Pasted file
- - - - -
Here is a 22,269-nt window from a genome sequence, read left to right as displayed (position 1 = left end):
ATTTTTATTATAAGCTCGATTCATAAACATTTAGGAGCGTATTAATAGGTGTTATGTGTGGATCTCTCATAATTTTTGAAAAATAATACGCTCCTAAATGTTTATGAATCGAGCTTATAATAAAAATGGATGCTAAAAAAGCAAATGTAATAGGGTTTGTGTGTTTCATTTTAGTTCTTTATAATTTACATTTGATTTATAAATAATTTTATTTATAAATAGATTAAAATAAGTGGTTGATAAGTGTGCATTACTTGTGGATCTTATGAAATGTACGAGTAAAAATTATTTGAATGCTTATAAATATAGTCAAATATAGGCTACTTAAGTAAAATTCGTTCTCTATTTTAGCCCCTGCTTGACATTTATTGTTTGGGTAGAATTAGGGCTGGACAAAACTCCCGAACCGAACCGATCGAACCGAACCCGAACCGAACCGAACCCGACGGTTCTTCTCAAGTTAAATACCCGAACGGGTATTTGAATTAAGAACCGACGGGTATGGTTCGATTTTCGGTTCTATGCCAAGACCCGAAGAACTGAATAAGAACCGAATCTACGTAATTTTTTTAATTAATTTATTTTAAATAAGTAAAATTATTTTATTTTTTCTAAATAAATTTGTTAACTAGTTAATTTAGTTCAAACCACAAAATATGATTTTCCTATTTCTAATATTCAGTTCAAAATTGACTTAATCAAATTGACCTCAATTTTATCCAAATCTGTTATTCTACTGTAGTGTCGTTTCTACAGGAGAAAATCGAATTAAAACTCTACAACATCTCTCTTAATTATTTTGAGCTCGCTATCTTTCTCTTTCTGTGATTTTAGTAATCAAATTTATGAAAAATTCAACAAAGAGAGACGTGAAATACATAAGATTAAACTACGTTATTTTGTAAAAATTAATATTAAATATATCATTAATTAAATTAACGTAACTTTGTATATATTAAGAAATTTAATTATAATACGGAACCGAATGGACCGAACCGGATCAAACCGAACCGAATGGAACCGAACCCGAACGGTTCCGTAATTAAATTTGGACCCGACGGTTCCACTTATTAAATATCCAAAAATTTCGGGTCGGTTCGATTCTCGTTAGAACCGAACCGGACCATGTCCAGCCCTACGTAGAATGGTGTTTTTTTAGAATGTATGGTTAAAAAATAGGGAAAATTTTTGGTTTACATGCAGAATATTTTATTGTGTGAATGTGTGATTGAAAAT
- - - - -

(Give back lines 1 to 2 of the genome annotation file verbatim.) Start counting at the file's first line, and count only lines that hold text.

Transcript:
Here is a 22,269-nt window from a genome sequence, read left to right as displayed (position 1 = left end):
ATTTTTATTATAAGCTCGATTCATAAACATTTAGGAGCGTATTAATAGGTGTTATGTGTGGATCTCTCATAATTTTTGAAAAATAATACGCTCCTAAATGTTTATGAATCGAGCTTATAATAAAAATGGATGCTAAAAAAGCAAATGTAATAGGGTTTGTGTGTTTCATTTTAGTTCTTTATAATTTACATTTGATTTATAAATAATTTTATTTATAAATAGATTAAAATAAGTGGTTGATAAGTGTGCATTACTTGTGGATCTTATGAAATGTACGAGTAAAAATTATTTGAATGCTTATAAATATAGTCAAATATAGGCTACTTAAGTAAAATTCGTTCTCTATTTTAGCCCCTGCTTGACATTTATTGTTTGGGTAGAATTAGGGCTGGACAAAACTCCCGAACCGAACCGATCGAACCGAACCCGAACCGAACCGAACCCGACGGTTCTTCTCAAGTTAAATACCCGAACGGGTATTTGAATTAAGAACCGACGGGTATGGTTCGATTTTCGGTTCTATGCCAAGACCCGAAGAACTGAATAAGAACCGAATCTACGTAATTTTTTTAATTAATTTATTTTAAATAAGTAAAATTATTTTATTTTTTCTAAATAAATTTGTTAACTAGTTAATTTAGTTCAAACCACAAAATATGATTTTCCTATTTCTAATATTCAGTTCAAAATTGACTTAATCAAATTGACCTCAATTTTATCCAAATCTGTTATTCTACTGTAGTGTCGTTTCTACAGGAGAAAATCGAATTAAAACTCTACAACATCTCTCTTAATTATTTTGAGCTCGCTATCTTTCTCTTTCTGTGATTTTAGTAATCAAATTTATGAAAAATTCAACAAAGAGAGACGTGAAATACATAAGATTAAACTACGTTATTTTGTAAAAATTAATATTAAATATATCATTAATTAAATTAACGTAACTTTGTATATATTAAGAAATTTAATTATAATACGGAACCGAATGGACCGAACCGGATCAAACCGAACCGAATGGAACCGAACCCGAACGGTTCCGTAATTAAATTTGGACCCGACGGTTCCACTTATTAAATATCCAAAAATTTCGGGTCGGTTCGATTCTCGTTAGAACCGAACCGGACCATGTCCAGCCCTACGTAGAATGGTGTTTTTTTAGAATGTATGGTTAAAAAATAGGGAAAATTTTTGGTTTACATGCAGAATATTTTATTGTGTGAATGTGTGATTGAAAAT